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No! he must suffer; pity we may
find For one man's pangs, but must not wrong mankind.
Still I behold him, every thought employ'd
On one dire view!-all others are destroy'd;
This makes his features ghastly, gives the tone
Of his few words resemblance to a groan:
He takes his tasteless food, and when 'tis done,
Counts up his meals, now lessen’d by that one;
For expectation is on time intent,
Whether he brings us joy or punishment.
Yes! e'en in sleep the impressions all remain,
Не ars the sentence and he feels the chain;
He sees the judge and jury, when he shakes,
And loudly cries, “ Not guilty,” and awakes :
Then chilling tremblings o'er his body creep,
Till worn-out nature is compell’d to sleep.
Now comes the dream again; it shows each scene, With each small circumstance that comes between The call to suffering and the very deedThere crowds go with him, follow, and precede; Some heartless shout, some pity, all condemn, While he in fancied envy looks at them: He seems the place for that sad act to see, And dreams the very thirst which then will be: A priest attends—it seems, the one he knew In his best days, beneath whose care he grew.
At this his terrors take a sudden flight,
He sees his native village with delight;
The house, the chamber, where he once array'd
His youthful person; where he knelt and pray'd:
Then too the comforts he enjoy'd at home,
The days of joy; the joys themselves are come;
The hours of innocence ;—the timid look
Of his loved maid, when first her hand he took
And told his hope; her trembling joy appears,
Her forced reserve and his retreating fears.
All now is present;—'tis a moment's gleam
Of former sunshine-stay, delightful dream!
Let him within his pleasant garden walk,
Give him her arm, of blessings let them tålk.
Yes! all are with him now, and all the while
Life's early prospects and his Fanny's smile:
Then come his sister and his village-friend,
And he will now the sweetest moments spend
Life has to yield ;-—No! never will he find
Again on earth such pleasure in his mind :
He goes through shrubby walks these friends among,
Love in their looks and honour on the tongue:
Nay, there's a charm beyond what nature shows,
The bloom is softer and more sweetly glows;
Pierced by no crime, and urged by no desire
For more than true and honest hearts require,
They feel the calm delight, and thus proceed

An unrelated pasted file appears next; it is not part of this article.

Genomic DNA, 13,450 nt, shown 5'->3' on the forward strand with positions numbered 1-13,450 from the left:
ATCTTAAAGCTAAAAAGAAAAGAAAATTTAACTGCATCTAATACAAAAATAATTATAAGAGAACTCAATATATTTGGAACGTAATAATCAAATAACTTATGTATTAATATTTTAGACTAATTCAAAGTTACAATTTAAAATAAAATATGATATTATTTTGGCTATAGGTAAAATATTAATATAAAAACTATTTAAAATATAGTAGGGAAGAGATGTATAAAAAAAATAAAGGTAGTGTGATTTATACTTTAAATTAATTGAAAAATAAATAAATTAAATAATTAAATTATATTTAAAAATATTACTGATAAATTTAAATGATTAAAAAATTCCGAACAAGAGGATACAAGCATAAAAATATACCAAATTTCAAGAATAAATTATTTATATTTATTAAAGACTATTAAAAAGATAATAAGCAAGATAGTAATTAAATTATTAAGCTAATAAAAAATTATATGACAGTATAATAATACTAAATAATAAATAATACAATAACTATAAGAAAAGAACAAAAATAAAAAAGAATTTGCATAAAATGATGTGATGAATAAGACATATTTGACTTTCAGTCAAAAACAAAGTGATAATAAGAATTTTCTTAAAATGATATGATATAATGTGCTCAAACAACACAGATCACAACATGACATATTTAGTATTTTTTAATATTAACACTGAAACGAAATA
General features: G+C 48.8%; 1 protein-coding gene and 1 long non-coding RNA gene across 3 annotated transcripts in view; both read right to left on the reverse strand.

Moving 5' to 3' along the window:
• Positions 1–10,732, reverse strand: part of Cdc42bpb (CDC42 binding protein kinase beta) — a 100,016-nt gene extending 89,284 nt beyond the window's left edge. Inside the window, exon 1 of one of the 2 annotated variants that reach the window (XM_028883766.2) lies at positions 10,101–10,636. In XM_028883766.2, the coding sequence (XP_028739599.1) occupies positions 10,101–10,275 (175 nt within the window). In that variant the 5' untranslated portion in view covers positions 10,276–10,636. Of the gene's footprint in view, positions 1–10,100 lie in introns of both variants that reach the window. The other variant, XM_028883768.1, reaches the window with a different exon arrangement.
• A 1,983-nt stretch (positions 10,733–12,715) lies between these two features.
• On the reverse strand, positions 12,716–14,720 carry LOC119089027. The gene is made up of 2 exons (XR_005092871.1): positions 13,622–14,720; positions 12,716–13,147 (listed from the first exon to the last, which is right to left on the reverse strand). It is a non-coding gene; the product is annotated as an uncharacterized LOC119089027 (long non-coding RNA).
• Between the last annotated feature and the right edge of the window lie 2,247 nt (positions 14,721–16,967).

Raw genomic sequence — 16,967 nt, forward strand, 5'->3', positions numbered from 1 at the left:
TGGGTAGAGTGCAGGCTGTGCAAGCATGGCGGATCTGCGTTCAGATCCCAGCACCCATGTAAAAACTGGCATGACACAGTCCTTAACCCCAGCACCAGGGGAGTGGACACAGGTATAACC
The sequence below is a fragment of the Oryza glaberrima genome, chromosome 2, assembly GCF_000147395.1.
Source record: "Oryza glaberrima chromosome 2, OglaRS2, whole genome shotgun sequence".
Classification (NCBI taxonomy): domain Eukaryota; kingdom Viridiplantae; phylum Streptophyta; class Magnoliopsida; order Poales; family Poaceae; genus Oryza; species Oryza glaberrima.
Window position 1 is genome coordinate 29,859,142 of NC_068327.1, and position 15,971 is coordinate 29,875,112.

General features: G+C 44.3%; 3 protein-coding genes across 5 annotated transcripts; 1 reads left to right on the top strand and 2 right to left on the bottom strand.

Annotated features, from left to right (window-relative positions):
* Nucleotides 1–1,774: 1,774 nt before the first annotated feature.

Through the green lane,then linger in the mead,-
Stray o'er the heath in all its purple bloom,-
And pluck the blossom where the wild bees hum;
Then through the broomy bound with ease they pass,
And press the sandy sheep-walk's slender grass,
Where dwarfish flowers among the gorse are spread,
And the lamb browses by the linnet's bed;
Then 'cross the bounding brook they make their way
O'er its rough bridge—and there behold the bay!-
The ocean smiling to the fervid sun-
The waves that faintly fall and slowly run-
The ships at distance and the boats at hand;
And now they walk upon the sea-side sand,
Counting the number and what kind they be,
Ships softly sinking in the sleepy sea :
Now arm in arm, now parted, they behold
The glittring waters on the shingles rollid:
The timid girls, half dreading their design,
Dip the small foot in the retarded brine,
And search for crimson weeds, which spreading flow,
Or lie like pictures on the sand below;
With all those bright red pebbles that the sun
Through the small waves so softly shines upon;
And those live lucid jellies which the eye
Delights to trace as they swim glittring by:
Pearl-shells and rubied star-fish they admire,
And will arrange above the parlour-fire,
Tokens of bliss !—“Oh! horrible! a wave
“Roars as it rises-save me, Edward! save!"
She cries:-Alas! the watchman on his way
Calls and lets in-truth, terror, and the day!
Tu quoque ne metuas, quamvis schola verbere multo
Increpet et truculenta senex geret ora magister;
Degeneres animos timor arguit; at tibi consta
Intrepidus, nec te clamor plagæque sonantes,
Nec matutinis agitet formido sub horis,
Quòd sceptrum vibrat ferulæ, quòd multa supellex
Virgea, quòd molis scuticam prætexit aluta,
Quod fervent trepido subsellia vestra tumultu,
Pompa loci, et vani fugiatur scena timoris.
Ausonius in Protreptico ad Nepotem.
Be it a weakness, it deserves some praise,
We love the play-place of our early days ;
The scene is touching, and the heart is stone
That feels not at that sight-and feels at none.
The wall on which we tried our graving skill ;
The very name we carved subsisting still ;
The bench on which we sat while deep employ'd,
Though mangled, hack'd, and hew'd, yet not destroy'd.
The little ones unbutton'd, glowing hot,
Playing our games, and on the very spot;
As happy as we once to kneel and draw
The chalky ring and knuckle down at taw.
This fond attachment to the well-known place,
When first we started into life's long race,
Maintains its hold with such unfailing sway,
We feel it e'en in age and at our latest day.